I would consider learning from your mistakes an aspect of wisdom, and doing the same thing over and over and expecting a different result is pretty much insane. So I think in Canada and Australia we may just be a little wiser and a whole lot less insane. I think the "odds schmodds" or statistics would support that quite nicely.
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coboardhead



Joined: 26 Oct 2009
Posts: 1945

PostPosted: Fri Jul 12, 2013 7:17 am    Post subject: Reply with quote

Stevenbard. The Center for Health estimates that we spend about $250B per year on health costs for coal. Total costs to the public, not included in your power bill, total from 1/3 to 1/2 Billion according to a Harvard study. This is real money by my calc.

Your definition of "welfare" includes government employees, retires, Medicare and social security?
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coboardhead



Joined: 26 Oct 2009
Posts: 1945

PostPosted: Fri Jul 12, 2013 7:24 am    Post subject: Reply with quote

Reinerehlers

I grew up in South Dakota. Never locked our doors either...my folks still don't. Both North and South Dakota have lower homicide rates than either Australia or Canada yet greater than 50 percent of homes own guns. Hmmm. Maybe there is more to the equation?
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isobars



Joined: 12 Dec 1999
Posts: 14179

PostPosted: Fri Jul 12, 2013 8:12 am    Post subject: Reply with quote

coboardhead wrote:
I do not recall a post by a conservative yet where we see any specifics in how to restrain government spending and growth.

Also, continued silence when you, and I, have asked if they would support a policy that fossil fuel producers be responsible for attaching the health and environmental costs to their products..

Nor has any of you self-proclaimed oil and energy experts answered repeated questions about the theories -- from one of Russia's foremost oil experts -- of the abiotic (i.e., mineral and self-regenerating) origin of oil. Realistic? Insane? Debatable? As silly as saying bacteria, not stress, causes ulcers?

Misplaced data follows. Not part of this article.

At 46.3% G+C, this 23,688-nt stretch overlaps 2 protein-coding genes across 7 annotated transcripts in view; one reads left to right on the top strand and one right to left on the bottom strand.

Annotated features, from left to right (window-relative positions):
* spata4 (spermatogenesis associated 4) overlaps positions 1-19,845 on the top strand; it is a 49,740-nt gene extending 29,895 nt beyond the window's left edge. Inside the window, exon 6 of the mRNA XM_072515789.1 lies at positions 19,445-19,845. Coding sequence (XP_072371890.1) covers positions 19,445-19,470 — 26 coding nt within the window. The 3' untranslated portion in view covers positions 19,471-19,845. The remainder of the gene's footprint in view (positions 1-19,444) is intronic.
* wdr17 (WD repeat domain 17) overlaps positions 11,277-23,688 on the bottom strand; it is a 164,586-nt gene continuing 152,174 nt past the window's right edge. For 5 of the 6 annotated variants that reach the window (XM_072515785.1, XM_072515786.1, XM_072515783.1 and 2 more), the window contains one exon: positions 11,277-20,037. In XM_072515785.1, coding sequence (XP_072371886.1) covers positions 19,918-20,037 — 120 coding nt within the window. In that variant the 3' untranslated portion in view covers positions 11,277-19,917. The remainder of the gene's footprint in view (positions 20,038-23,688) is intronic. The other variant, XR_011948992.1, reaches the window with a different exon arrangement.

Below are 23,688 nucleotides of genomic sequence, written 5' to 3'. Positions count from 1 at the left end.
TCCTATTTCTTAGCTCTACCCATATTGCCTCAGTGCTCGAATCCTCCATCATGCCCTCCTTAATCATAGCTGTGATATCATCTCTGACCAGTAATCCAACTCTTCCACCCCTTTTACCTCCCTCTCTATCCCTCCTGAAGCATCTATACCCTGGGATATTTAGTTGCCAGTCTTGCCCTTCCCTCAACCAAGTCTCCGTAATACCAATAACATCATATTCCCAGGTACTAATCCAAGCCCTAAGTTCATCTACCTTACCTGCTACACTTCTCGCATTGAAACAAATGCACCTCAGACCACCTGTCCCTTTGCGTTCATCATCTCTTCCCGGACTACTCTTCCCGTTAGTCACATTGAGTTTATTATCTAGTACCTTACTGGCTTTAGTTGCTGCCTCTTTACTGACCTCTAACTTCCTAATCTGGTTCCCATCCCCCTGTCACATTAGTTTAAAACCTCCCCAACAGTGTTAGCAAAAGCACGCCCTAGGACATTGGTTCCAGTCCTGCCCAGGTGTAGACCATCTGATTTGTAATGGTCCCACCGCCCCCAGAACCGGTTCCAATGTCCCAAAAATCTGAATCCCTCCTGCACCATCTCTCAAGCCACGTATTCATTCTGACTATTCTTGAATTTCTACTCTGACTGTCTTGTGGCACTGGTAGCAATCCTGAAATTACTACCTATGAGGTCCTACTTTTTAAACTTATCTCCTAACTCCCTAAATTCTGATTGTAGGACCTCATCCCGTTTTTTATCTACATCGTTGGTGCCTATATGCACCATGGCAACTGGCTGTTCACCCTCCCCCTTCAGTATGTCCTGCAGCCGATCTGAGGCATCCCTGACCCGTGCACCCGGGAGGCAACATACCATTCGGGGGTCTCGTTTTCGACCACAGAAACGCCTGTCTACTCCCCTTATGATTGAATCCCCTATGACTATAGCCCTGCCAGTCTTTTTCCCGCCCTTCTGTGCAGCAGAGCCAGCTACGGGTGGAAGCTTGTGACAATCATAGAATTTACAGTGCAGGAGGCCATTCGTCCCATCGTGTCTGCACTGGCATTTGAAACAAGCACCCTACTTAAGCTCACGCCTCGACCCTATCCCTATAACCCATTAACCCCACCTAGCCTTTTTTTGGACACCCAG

Most of the conservatives here are not so arrogant as to think we can solve a problem hundreds of thousands of paid professionals have not yet solved. We also realize that, in a Republic, by definition we elect supposedly wise and informed officials to solve problems that big. We ALSO understand the folly in wallowing in third decimal points when the solutions lie 9 to 12 places to the left of the decimal point. Then there's the little issue of Pelosi, at.al., et. Reid., who have stated that they will not even consider the endless stream of GOP solutions to any or all of the government's woes. AAAAAAND, of course, there are the left wing media (i.e., 94% of the media, by their own admission and/or donation records) who accuse Ryan, et.al, et. Boehner., of throwing Grandma off the cliff and countless similar lies in order to discredit THEM, rather than debate the merits of their bills and ideas honestly. (Where oh where do we see that every day on this very screen?)

One possible solution that could shift the underlying problem from Washington, DC back to the idiot masses is electing officials based on competence and proven ability rather than skin color, gender, popularity, connections, promises, free stuff, religious affiliation, "coolth", etc.

Good luck wid dat, when most voters have never heard of Biden, the NSA, Boehner, Korea, Ahmadinejad, or the national debt.
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isobars



Joined: 12 Dec 1999
Posts: 14179

PostPosted: Fri Jul 12, 2013 8:51 am    Post subject: Reply with quote

reinerehlers wrote:
Thank you for making assumptions on my behalf, but the truth is that in Canada I don't need to walk around like some paranoid nut case. Heck, 90% of the time I have my front door unlocked. I call THAT freedom.

I think in Canada and Australia we may just be a little wiser and a whole lot less insane. I think the "odds schmodds" or statistics would support that quite nicely.

I made no assumptions. Rather, I read your own words: "What has more weight, God's word or man's? "thou shalt not kill", or "the right to bear arms?" Heck, you guys, at least your UK counterparts, even treat soccer hooligans as public nuisances, rather than the mass murderers they often are.

Until about the time I finished high school, my folks and I would leave our doors unlocked even during two-week Christmas vacations a thousand miles away. Things have changed. Within just the next 3 or 4 years, I lost friends to murders, watched the KKK march openly through local streets, experienced burglaries, and more ... and that was decades before drugs, especially meth, swept the streets (the most common thread among dangerous criminals, according to my SWAT instructors, who add that it takes serious firepower, not a little .40 caliber New York State police Glock limited to 7 rounds, to reliably stop an assailant on meth).